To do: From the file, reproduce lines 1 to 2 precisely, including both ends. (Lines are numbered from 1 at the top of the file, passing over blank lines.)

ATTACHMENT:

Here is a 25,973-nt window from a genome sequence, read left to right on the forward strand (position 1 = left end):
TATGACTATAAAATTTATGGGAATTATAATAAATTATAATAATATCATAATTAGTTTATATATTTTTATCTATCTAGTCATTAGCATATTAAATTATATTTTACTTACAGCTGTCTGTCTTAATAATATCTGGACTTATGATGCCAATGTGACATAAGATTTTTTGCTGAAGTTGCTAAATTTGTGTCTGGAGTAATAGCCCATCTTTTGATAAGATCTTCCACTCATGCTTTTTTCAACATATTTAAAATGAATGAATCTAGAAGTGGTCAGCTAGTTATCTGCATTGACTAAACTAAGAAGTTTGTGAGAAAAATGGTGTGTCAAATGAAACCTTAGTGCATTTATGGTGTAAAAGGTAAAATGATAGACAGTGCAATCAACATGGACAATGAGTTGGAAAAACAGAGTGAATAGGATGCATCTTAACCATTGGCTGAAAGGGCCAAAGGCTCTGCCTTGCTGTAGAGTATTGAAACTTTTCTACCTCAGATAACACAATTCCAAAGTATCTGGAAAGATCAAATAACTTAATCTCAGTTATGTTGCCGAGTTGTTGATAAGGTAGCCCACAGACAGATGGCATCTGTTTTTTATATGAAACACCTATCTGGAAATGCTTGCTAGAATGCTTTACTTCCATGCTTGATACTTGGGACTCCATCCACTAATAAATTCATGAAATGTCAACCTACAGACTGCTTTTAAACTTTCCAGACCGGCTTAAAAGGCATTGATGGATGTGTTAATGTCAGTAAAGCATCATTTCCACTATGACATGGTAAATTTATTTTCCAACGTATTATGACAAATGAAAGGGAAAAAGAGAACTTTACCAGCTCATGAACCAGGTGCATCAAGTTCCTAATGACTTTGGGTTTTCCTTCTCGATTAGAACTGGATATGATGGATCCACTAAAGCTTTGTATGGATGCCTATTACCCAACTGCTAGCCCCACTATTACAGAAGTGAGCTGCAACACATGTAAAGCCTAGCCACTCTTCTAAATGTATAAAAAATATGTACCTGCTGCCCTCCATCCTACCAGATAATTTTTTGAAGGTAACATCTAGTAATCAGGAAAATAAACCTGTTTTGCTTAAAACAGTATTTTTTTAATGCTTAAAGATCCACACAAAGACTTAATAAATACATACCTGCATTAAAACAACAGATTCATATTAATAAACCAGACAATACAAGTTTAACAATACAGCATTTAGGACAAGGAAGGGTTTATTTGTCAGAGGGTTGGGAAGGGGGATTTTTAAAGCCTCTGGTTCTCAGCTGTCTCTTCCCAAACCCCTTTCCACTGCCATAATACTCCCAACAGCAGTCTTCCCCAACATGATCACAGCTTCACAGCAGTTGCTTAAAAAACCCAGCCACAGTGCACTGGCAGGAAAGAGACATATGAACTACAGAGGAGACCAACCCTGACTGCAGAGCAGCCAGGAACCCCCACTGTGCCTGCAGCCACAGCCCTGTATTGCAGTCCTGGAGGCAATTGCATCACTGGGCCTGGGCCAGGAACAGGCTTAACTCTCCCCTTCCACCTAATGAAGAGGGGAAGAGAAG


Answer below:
Here is a 25,973-nt window from a genome sequence, read left to right on the forward strand (position 1 = left end):
TATGACTATAAAATTTATGGGAATTATAATAAATTATAATAATATCATAATTAGTTTATATATTTTTATCTATCTAGTCATTAGCATATTAAATTATATTTTACTTACAGCTGTCTGTCTTAATAATATCTGGACTTATGATGCCAATGTGACATAAGATTTTTTGCTGAAGTTGCTAAATTTGTGTCTGGAGTAATAGCCCATCTTTTGATAAGATCTTCCACTCATGCTTTTTTCAACATATTTAAAATGAATGAATCTAGAAGTGGTCAGCTAGTTATCTGCATTGACTAAACTAAGAAGTTTGTGAGAAAAATGGTGTGTCAAATGAAACCTTAGTGCATTTATGGTGTAAAAGGTAAAATGATAGACAGTGCAATCAACATGGACAATGAGTTGGAAAAACAGAGTGAATAGGATGCATCTTAACCATTGGCTGAAAGGGCCAAAGGCTCTGCCTTGCTGTAGAGTATTGAAACTTTTCTACCTCAGATAACACAATTCCAAAGTATCTGGAAAGATCAAATAACTTAATCTCAGTTATGTTGCCGAGTTGTTGATAAGGTAGCCCACAGACAGATGGCATCTGTTTTTTATATGAAACACCTATCTGGAAATGCTTGCTAGAATGCTTTACTTCCATGCTTGATACTTGGGACTCCATCCACTAATAAATTCATGAAATGTCAACCTACAGACTGCTTTTAAACTTTCCAGACCGGCTTAAAAGGCATTGATGGATGTGTTAATGTCAGTAAAGCATCATTTCCACTATGACATGGTAAATTTATTTTCCAACGTATTATGACAAATGAAAGGGAAAAAGAGAACTTTACCAGCTCATGAACCAGGTGCATCAAGTTCCTAATGACTTTGGGTTTTCCTTCTCGATTAGAACTGGATATGATGGATCCACTAAAGCTTTGTATGGATGCCTATTACCCAACTGCTAGCCCCACTATTACAGAAGTGAGCTGCAACACATGTAAAGCCTAGCCACTCTTCTAAATGTATAAAAAATATGTACCTGCTGCCCTCCATCCTACCAGATAATTTTTTGAAGGTAACATCTAGTAATCAGGAAAATAAACCTGTTTTGCTTAAAACAGTATTTTTTTAATGCTTAAAGATCCACACAAAGACTTAATAAATACATACCTGCATTAAAACAACAGATTCATATTAATAAACCAGACAATACAAGTTTAACAATACAGCATTTAGGACAAGGAAGGGTTTATTTGTCAGAGGGTTGGGAAGGGGGATTTTTAAAGCCTCTGGTTCTCAGCTGTCTCTTCCCAAACCCCTTTCCACTGCCATAATACTCCCAACAGCAGTCTTCCCCAACATGATCACAGCTTCACAGCAGTTGCTTAAAAAACCCAGCCACAGTGCACTGGCAGGAAAGAGACATATGAACTACAGAGGAGACCAACCCTGACTGCAGAGCAGCCAGGAACCCCCACTGTGCCTGCAGCCACAGCCCTGTATTGCAGTCCTGGAGGCAATTGCATCACTGGGCCTGGGCCAGGAACAGGCTTAACTCTCCCCTTCCACCTAATGAAGAGGGGAAGAGAAG